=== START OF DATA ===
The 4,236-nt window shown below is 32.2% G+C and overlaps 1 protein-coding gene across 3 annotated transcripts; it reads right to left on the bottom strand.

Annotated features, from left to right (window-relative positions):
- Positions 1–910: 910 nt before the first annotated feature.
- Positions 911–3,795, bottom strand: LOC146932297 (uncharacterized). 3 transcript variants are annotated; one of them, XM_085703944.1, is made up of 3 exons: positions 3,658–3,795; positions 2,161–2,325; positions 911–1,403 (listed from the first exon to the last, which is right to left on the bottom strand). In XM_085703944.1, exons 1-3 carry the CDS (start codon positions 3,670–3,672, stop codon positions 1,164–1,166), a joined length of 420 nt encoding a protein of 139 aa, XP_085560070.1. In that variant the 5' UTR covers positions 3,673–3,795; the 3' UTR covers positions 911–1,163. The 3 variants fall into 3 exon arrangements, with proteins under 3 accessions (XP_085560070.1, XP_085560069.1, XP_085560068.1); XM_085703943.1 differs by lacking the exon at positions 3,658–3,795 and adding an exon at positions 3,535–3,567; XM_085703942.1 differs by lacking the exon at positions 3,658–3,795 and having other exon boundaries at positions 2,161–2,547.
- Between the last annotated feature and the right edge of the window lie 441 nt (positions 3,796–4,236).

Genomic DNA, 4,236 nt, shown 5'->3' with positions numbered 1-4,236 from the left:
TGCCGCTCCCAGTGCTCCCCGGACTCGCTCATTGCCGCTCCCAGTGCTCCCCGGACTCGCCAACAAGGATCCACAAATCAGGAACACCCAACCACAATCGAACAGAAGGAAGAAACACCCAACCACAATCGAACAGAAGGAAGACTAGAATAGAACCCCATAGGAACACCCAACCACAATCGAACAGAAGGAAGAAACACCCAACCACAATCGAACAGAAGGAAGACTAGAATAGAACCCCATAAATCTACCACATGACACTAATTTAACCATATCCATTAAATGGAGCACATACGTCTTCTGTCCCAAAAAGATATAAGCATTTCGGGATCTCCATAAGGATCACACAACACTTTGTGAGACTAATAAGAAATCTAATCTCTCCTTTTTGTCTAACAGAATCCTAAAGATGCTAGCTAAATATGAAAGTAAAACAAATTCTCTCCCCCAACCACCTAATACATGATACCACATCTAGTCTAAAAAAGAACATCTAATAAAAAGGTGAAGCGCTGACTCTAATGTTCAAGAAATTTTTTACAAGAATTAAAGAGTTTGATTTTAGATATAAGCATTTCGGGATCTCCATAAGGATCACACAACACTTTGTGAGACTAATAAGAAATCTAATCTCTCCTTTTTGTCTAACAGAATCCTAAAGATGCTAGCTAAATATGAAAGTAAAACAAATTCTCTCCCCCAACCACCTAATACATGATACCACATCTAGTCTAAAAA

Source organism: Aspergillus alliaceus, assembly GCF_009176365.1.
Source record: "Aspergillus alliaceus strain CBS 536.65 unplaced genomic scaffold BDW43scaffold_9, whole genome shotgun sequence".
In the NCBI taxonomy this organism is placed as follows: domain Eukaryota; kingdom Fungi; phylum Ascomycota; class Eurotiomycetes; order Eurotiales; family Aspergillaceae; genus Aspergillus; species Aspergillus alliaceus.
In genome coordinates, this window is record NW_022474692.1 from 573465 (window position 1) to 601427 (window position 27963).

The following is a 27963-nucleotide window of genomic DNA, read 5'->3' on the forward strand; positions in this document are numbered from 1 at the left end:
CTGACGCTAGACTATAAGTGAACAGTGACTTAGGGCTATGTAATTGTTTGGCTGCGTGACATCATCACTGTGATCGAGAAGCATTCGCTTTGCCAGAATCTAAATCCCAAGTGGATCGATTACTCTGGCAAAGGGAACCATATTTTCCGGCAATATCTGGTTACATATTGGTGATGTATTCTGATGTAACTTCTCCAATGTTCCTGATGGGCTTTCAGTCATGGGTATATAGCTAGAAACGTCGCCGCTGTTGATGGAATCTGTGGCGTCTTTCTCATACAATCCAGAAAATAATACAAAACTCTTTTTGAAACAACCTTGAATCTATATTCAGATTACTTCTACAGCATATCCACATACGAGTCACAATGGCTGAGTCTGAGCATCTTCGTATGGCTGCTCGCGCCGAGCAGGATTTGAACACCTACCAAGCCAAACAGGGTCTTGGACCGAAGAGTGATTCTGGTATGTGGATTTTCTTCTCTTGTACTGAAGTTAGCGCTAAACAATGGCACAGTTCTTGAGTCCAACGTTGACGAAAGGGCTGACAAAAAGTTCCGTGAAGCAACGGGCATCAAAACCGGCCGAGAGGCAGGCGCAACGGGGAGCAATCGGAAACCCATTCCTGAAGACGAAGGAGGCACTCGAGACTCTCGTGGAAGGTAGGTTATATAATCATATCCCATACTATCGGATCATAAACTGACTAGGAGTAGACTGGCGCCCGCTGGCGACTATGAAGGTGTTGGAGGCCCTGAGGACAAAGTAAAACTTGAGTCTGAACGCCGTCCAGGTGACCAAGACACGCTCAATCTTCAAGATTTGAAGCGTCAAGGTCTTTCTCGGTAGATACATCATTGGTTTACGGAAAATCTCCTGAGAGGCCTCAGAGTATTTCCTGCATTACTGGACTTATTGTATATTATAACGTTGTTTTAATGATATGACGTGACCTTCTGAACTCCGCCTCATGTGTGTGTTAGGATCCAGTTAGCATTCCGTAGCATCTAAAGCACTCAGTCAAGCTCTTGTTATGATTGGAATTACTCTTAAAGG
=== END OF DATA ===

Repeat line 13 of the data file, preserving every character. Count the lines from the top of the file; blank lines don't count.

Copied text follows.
CTGACGCTAGACTATAAGTGAACAGTGACTTAGGGCTATGTAATTGTTTGGCTGCGTGACATCATCACTGTGATCGAGAAGCATTCGCTTTGCCAGAATCTAAATCCCAAGTGGATCGATTACTCTGGCAAAGGGAACCATATTTTCCGGCAATATCTGGTTACATATTGGTGATGTATTCTGATGTAACTTCTCCAATGTTCCTGATGGGCTTTCAGTCATGGGTATATAGCTAGAAACGTCGCCGCTGTTGATGGAATCTGTGGCGTCTTTCTCATACAATCCAGAAAATAATACAAAACTCTTTTTGAAACAACCTTGAATCTATATTCAGATTACTTCTACAGCATATCCACATACGAGTCACAATGGCTGAGTCTGAGCATCTTCGTATGGCTGCTCGCGCCGAGCAGGATTTGAACACCTACCAAGCCAAACAGGGTCTTGGACCGAAGAGTGATTCTGGTATGTGGATTTTCTTCTCTTGTACTGAAGTTAGCGCTAAACAATGGCACAGTTCTTGAGTCCAACGTTGACGAAAGGGCTGACAAAAAGTTCCGTGAAGCAACGGGCATCAAAACCGGCCGAGAGGCAGGCGCAACGGGGAGCAATCGGAAACCCATTCCTGAAGACGAAGGAGGCACTCGAGACTCTCGTGGAAGGTAGGTTATATAATCATATCCCATACTATCGGATCATAAACTGACTAGGAGTAGACTGGCGCCCGCTGGCGACTATGAAGGTGTTGGAGGCCCTGAGGACAAAGTAAAACTTGAGTCTGAACGCCGTCCAGGTGACCAAGACACGCTCAATCTTCAAGATTTGAAGCGTCAAGGTCTTTCTCGGTAGATACATCATTGGTTTACGGAAAATCTCCTGAGAGGCCTCAGAGTATTTCCTGCATTACTGGACTTATTGTATATTATAACGTTGTTTTAATGATATGACGTGACCTTCTGAACTCCGCCTCATGTGTGTGTTAGGATCCAGTTAGCATTCCGTAGCATCTAAAGCACTCAGTCAAGCTCTTGTTATGATTGGAATTACTCTTAAAGG